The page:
New GoAmazon2014/15 Paper Shows That Small Particles Have Large Impact on Storms

 
Published: 18 February 2018

Research Appears in Issue of Science

ARM data were used by Pacific Northwest National Laboratory atmospheric scientist Jiwen Fan, the lead author of a paper published in the January 26, 2018, issue of the journal Science.

More impactful science has emerged from the Green Ocean Amazon (GoAmazon2014/15) campaign managed by the ARM Climate Research Facility.

A new GoAmazon2014/15 paper in the journal Science focuses on the power of aerosols. While scientists have known that aerosols may play an important role in shaping weather and climate, this study shows that the smallest of particles have a big effect: Particles smaller than one-thousandth the width of a human hair can cause storms to intensify, clouds to grow, and more rain to fall.

Long considered too small to have much impact on droplet formation, aerosols are, in effect, diminutive downpour-makers.

“We showed that the presence of these particles is one reason why some storms become so strong and produce so much rain,” says Pacific Northwest National Laboratory atmospheric scientist Jiwen Fan, the paper’s lead author. “In a warm and humid area where atmospheric conditions are otherwise very clean, the intrusion of very small particles can make quite an impact.”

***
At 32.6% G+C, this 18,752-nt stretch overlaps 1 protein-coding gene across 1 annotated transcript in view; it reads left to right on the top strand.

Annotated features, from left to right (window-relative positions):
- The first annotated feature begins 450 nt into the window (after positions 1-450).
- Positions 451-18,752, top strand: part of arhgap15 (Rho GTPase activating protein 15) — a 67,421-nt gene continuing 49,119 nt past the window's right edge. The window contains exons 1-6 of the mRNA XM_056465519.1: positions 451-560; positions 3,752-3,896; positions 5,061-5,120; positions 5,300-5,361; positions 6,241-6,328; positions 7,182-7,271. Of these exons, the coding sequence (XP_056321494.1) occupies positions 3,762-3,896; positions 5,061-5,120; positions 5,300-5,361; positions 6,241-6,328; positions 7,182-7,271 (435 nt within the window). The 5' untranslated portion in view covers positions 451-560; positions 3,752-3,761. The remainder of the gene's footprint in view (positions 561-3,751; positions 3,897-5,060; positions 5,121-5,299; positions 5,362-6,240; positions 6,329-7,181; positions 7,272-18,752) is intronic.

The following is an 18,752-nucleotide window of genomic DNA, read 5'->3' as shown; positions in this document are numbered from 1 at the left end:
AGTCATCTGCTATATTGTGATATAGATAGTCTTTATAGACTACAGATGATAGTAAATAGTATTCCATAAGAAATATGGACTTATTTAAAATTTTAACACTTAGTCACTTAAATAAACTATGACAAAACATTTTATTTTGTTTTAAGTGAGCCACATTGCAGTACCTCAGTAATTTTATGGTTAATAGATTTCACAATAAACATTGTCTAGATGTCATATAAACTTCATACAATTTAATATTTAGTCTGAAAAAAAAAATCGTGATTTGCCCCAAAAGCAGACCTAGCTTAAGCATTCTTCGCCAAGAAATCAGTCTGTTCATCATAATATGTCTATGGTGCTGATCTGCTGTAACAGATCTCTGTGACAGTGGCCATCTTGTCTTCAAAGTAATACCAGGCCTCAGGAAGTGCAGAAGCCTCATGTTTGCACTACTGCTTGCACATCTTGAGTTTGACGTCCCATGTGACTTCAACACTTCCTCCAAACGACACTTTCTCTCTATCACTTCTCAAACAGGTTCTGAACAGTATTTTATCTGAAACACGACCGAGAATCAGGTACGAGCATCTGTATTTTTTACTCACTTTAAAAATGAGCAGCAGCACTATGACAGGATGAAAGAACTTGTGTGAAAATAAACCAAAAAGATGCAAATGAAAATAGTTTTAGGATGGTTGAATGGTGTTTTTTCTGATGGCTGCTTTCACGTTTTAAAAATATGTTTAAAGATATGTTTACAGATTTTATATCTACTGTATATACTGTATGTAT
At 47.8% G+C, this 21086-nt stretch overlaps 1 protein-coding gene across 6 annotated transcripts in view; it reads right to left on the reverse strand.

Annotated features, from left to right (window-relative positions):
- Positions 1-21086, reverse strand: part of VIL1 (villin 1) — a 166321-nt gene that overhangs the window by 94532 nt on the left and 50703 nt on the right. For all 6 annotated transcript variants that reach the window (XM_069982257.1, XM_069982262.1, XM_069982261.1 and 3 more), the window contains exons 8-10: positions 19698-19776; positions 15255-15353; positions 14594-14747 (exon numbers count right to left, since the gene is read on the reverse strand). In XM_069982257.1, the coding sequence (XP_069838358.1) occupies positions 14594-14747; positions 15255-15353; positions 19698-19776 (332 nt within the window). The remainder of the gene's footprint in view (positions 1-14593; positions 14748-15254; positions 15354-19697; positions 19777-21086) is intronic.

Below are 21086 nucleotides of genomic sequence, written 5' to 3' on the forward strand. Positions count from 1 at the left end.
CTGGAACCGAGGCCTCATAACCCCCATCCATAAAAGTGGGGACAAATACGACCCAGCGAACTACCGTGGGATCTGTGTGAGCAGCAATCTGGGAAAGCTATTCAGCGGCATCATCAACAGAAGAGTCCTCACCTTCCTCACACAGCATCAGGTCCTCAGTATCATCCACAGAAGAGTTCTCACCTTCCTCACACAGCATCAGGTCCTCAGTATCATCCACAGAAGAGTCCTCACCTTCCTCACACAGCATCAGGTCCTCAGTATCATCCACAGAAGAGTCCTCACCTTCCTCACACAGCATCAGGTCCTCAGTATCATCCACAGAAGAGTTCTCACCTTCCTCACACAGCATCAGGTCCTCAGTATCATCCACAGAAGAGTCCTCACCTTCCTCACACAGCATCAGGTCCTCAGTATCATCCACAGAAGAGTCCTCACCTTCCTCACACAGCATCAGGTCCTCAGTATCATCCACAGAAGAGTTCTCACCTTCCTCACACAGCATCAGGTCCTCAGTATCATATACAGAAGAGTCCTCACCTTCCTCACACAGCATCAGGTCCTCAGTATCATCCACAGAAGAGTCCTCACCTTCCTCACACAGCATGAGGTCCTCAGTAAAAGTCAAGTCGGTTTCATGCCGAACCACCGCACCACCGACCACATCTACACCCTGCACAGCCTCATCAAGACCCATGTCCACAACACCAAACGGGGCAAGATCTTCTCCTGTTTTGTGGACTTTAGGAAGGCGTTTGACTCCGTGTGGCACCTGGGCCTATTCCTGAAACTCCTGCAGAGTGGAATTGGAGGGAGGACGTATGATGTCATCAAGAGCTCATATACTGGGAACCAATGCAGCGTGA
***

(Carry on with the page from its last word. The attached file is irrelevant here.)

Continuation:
Fan worked with 20 authors from 15 institutions around the world on this paper.

During GoAmazon2014/15, scientists studied the atmosphere above and around Manaus, a heavily developed city of more than 2 million people in central Brazil, during both the wet and dry seasons. This unique research landscape allowed them to investigate an urban environment set in the midst of the near pristine vastness of Amazon rainforest that spans 1,500 kilometers in any direction.

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The ARM Climate Research Facility is a DOE Office of Science user facility. The ARM Facility is operated by nine DOE national laboratories, including Pacific Northwest National Laboratory.